How the integration of Tube Studio with NVIDIA makes VTubing more accessible

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VTubing can be simple, but at a higher level it can be an expensive and intensive process. VTube Studio and NVIDIA are looking to change this with new technologies designed to make the streaming environment more accessible to everyone.

Getting into VTubing is as simple as getting a couple of PNG images, connecting them to the Discord bot and publishing them on Twitch. However, it can also be a complex mixture of Live2D or 3D models with individual body parts animated and adapted to track every movement of the streamer.

This upper echelon of VTubing can be quite difficult to access. This requires high—quality hardware – either an iPhone or iPad to use face tracking, or a powerful enough computer to track the same expressions from a webcam. In any case, large investments in equipment are necessary for smooth operation.

VTube Studio is one of such face tracking programs for VTubing and one of the most popular. The PC program allows users to upload their model before using a webcam or smartphone to track movements and simulate them on the model.

Denchy, the person behind VTube Studio, knows how resource-intensive the entire medium can be. Although it is essentially a PC application, many users prefer to run it on their smartphones and send tracking data to their computer to reduce CPU and GPU usage.

“Over the past few years, I have tried almost all face tracking systems, but they are often unstable, extremely experimental or prohibitively expensive,” they told Dexerto.

“Most people now use either webcam face tracking or iOS face tracking. The existing webcam face tracking in VTube Studio, an open source library called OpenSeeFace, is already really impressive, especially when you consider that it is made from scratch by one person.

“But both webcam tracking and iOS tracking have their own problems. Webcam tracking is relatively resource-intensive and not as accurate as iOS tracking, while iOS tracking is very accurate and tracks more facial features, but users need an expensive iPhone or iPad to use it.”

However, this entry barrier is getting even lower thanks to a new collaboration between VTube Studio and NVIDIA. NVIDIA Broadcast’s new face tracking feature reduces the load on GPUs for VTubers users who want to store everything on their computer, and the Live2D program is one of the first to take advantage of this.

It has been “optimized to run most of the AI code for face tracking… on its high—performance tensor cores, which are on all RTX series cards” – the same thing that makes your AAA games smooth on PC, but can now also help with face tracking.

It also looks smoother without affecting performance too much — in fact potentially outperforming what’s currently on the market, Denchi claims.

“The impact on performance will be minimal, and tracking can be run even in the most demanding games,” they continued. “NVIDIA’s face tracking accuracy is also very high, approaching the quality of current iOS tracking, and in some aspects, perhaps even surpassing it.”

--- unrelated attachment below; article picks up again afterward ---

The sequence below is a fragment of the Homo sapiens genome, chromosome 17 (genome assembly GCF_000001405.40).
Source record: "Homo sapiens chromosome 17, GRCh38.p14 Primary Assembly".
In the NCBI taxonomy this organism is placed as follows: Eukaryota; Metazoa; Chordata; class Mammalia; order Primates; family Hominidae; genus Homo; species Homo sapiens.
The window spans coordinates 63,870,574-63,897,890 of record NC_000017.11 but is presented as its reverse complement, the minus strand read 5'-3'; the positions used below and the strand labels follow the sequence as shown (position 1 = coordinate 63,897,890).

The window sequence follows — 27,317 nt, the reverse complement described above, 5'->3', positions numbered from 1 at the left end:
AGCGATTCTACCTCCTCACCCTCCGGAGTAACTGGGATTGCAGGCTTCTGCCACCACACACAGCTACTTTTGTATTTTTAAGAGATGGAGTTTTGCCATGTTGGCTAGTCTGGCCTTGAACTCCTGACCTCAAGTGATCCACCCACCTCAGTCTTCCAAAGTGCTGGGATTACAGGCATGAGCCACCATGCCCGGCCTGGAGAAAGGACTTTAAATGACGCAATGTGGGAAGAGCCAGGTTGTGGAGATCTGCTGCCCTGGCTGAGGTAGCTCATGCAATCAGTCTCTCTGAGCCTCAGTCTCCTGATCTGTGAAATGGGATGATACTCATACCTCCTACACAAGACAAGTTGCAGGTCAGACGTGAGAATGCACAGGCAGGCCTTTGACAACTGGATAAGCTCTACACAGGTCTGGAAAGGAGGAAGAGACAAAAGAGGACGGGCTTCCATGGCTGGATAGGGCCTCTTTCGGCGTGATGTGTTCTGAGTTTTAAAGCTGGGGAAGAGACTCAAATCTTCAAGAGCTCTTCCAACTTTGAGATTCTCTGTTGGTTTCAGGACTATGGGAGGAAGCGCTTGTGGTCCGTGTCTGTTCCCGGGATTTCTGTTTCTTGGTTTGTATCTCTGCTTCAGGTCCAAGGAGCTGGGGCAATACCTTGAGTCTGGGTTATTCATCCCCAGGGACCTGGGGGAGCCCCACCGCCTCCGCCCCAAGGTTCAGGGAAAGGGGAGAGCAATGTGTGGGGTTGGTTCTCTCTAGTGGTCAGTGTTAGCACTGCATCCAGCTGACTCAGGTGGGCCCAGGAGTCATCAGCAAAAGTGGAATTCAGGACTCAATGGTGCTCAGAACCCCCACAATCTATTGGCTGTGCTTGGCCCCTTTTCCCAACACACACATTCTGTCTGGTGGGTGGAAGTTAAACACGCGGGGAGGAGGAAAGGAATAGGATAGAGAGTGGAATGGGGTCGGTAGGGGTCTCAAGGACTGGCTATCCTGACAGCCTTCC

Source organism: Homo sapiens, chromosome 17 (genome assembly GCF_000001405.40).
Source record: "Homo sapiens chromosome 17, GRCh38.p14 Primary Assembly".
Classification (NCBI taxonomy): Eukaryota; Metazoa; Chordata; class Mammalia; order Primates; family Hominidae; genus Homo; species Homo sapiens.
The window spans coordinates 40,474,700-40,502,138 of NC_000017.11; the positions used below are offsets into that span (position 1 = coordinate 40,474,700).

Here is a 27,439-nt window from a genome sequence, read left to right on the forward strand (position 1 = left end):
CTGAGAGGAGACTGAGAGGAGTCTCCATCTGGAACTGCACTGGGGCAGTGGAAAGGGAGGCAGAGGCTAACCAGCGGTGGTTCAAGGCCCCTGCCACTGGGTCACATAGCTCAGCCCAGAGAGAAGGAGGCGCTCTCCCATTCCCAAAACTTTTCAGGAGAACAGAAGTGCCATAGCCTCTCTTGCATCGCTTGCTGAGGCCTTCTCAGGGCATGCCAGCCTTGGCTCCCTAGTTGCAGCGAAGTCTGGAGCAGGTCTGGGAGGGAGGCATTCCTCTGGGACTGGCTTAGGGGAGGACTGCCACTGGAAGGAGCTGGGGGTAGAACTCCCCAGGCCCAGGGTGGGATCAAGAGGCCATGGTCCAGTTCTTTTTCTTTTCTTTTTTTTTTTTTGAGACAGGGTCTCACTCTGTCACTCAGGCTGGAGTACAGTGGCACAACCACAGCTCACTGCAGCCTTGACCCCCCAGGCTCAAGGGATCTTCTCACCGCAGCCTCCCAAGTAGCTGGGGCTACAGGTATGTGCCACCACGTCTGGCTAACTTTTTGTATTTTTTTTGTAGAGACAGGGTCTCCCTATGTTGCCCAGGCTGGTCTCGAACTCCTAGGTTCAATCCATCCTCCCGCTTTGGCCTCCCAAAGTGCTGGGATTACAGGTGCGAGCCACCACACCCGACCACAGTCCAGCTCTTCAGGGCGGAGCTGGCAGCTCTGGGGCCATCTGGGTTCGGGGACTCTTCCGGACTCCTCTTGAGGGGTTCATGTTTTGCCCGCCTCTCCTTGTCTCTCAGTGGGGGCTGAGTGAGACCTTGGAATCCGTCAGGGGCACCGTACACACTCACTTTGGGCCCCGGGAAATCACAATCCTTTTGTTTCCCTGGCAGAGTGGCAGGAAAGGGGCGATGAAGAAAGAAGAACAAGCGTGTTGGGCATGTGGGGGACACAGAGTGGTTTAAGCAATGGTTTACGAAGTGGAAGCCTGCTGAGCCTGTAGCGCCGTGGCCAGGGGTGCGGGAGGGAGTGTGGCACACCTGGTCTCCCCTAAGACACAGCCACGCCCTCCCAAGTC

This feature is useful not only for VTube Studio, but also for any developer who wants to use face tracking on NVIDIA GPUs. This opens up many opportunities for development in the VTubing space, which can lead to an even greater reduction in the entry barrier.

This is a space in which NVIDIA is also firmly trying to position itself. Gerardo Delgado Cabrera, product manager at NVIDIA Studio working on new broadcast features, said it’s part of long-term plans to “optimize” the VTubing space.

“As part of NVIDIA Studio, we work with all the best creative applications, as well as with new ones,” he told Dexerto. “And one of the hottest areas of development of live broadcasts is VTubing.

“A few months ago, we contacted all the leading VTubing apps and started working with everyone to help them optimize their apps. In fact, improvements have already been made through NVIDIA Studio drivers for optimization and stability.

NVIDIA Broadcast face tracking will be launched in October, at the same time an update will be released in VTube Studio. This will help about 30% of users who have RTX-enabled GPUs. The update will also be completely free for everyone, and the manufacturer is working with the VTubing community to constantly add new features and updates.

This includes a new tool in NVIDIA’s augmented reality software development kit called Face Expression Estimation, which “helps animate facial grids that can better convey emotions,” Delgado said.

This represents a big leap for the technical side of the VTubing space, but in the end, it’s only a small part of the experience. In terms of what VTubers can become, there is still a lot to do, and Denchy is going to constantly explore this with VTube Studio.

“I think tracking will definitely improve, but I also think it’s important to remember that tracking is only one aspect of VTubing. Personally, most of the VTubers I regularly watch have very simple tracking and often quite simple models.

“After all, VTubers aren’t that much different from regular streamers. People watch VTubers because they like their personalities and streaming content. While a good tracking setup can be useful, nothing can replace a fun personality and interesting stream content.

“This is what I want to focus on in VTube Studio. Most of the features I plan to add in the future are focused on improving viewer interaction and collaboration with other VTubers users. This is what I personally like the most, as well as what, in my opinion, distinguishes VTubers from ordinary streamers.”

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